Today, we welcome back British writer Paul Cornell. Last post we chatted about his Doctor Who writing. This time around we’re focusing on his other writing… and man, has he done a lot of other writing! Scripts, novels, novellas, short stories, comics… you name it, he’s done it.
The Interview — Part Two
Prose, every time. You can just do anything, with time, character, budget, all within your grasp absolutely. Comics are a joy to me, but there are still limitations. With television I’ve always found that achieving anything is a major victory. I’ve enjoyed some of those, but it’s much, much tougher to get anything made, let alone anything good. I’ve been wondering for years if television is worth it.
Yes, it’s hard to write for two in the same day. Prose to television is like putting on a pair of those mechanical arms and working remotely.
You have two nominations in this year’s Hugo Awards — “One of Our Bastards is Missing” (published in The Solaris Book of New Science Fiction Vol3) has been nominated for best novelette and Captain Britain And MI13. Volume 3: Vampire State has been nominated for best graphic story. Huge congratulations! Can you tell us a little about each of these?
Well I’m just ecstatic about this. My two previous Hugo nomination pins are my proudest possessions, and now I have two more! And getting one for prose feels especially impossible and grand. The novelette is my take on Ian Fleming’s novels, the questions those raise about masculinity, with perhaps different answers. It’s set in a world where something fundamentally different happened in the history of science, the details of which I haven’t revealed yet, and so the great game, the balance of power of nineteenth century nations, has continued. It’s also me talking about nation states again, which I’m fascinated by and don’t see going away. Similarly, Captain Britain is all about the vampire diaspora looking for a home. I’ve seen some very kind reviews that confirm my feeling that you don’t need to be immersed in Marvel continuity to enjoy it. Bastards is available for free from my blog, as are the first two issues of Vampire State.
“One of Our Bastards is Missing” is the second story to feature your character Jonathan Hamilton, who first appeared in “Catherine Drewe” (published in Fast Forward 2). Any plans for more in the series?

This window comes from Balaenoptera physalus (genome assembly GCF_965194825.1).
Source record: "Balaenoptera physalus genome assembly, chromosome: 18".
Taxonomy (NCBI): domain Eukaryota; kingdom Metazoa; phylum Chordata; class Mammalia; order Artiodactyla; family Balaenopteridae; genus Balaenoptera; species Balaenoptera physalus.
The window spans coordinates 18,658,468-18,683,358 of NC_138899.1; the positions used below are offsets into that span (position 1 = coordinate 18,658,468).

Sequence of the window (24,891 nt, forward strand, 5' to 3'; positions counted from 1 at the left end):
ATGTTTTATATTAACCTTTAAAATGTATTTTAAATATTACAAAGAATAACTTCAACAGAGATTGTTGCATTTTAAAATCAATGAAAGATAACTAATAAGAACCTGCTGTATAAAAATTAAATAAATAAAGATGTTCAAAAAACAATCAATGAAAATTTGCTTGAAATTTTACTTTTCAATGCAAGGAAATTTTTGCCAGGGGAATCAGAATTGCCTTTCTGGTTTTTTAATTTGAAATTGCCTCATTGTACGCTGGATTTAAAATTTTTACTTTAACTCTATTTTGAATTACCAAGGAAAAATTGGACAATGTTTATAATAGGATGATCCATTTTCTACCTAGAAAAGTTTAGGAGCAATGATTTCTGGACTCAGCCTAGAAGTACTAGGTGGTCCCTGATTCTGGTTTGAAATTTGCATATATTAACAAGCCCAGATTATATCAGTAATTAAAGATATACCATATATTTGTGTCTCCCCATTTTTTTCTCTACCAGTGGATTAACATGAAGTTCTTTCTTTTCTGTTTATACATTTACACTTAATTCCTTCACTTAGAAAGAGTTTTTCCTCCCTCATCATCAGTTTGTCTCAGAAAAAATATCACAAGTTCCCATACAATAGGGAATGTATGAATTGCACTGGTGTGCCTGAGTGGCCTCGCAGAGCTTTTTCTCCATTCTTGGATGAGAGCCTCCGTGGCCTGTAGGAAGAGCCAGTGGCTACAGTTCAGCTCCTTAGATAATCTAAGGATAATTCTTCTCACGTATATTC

Yes, I’m several thousand useless words into a rubbish third one, The Copenhagen Interpretation, which is flying like a sack of potatoes at the moment, and will need some savage rewriting. I think I now know what to do, though.
Your latest piece of television writing is Pulse, a pilot which recently screened in the UK. Can you tell us a bit about Pulse and whether or not it will become a series?
I don’t know yet, we’re still waiting to hear. It’s a techno medical horror thriller show, dark doings in the health service. It’s wonderfully directed by James Hawes and we have a great cast lined up. All we need is the go-ahead.
You’ve written for both DC Comics and Marvel, for a number of established comics series from Dark X-Men to The Fantastic Four. Is there any series you found more difficult than others to come to grips with?
That Black Widow mini-series, I didn’t make that work at all. Entirely my own fault, down to my belief that all continuity counts. To tell her origin in that space, I shouldn’t have also tried to do a modern story.
If you had the chance to actually meet one of your characters in real life, which one would you choose, and why?
I think Pete Wisdom and I have a lot in common.
Do you have a dream project (something that you would love to work on but are not sure will ever happen)?
There are some DC books I’d like to write, but that apart I’d like to get on with establishing myself as a novelist. That’s the next thing.
So, what’s next for Paul Cornell, assuming your next project isn’t top secret?
I have a novel coming out from Tor next year, about which I can tell you very little. Before then, I’m very much looking forward to Worldcon in Melbourne. I love Aussie, and I’m looking forward to touring around before the event and seeing a lot of old friends.
Many thanks to Paul for taking the time to answer my questions. For more info about him and his writing, check out his blog. You can also follow him on Twitter. And if you’d like to hear Paul speak, he will be attending Aussiecon 4 (the 68th World Science Fiction Convention) in Melbourne in September this year. For more info about Aussiecon, check out their website.
And tune in next time to find out about a world dominated by invading tripods.
Catch ya later, George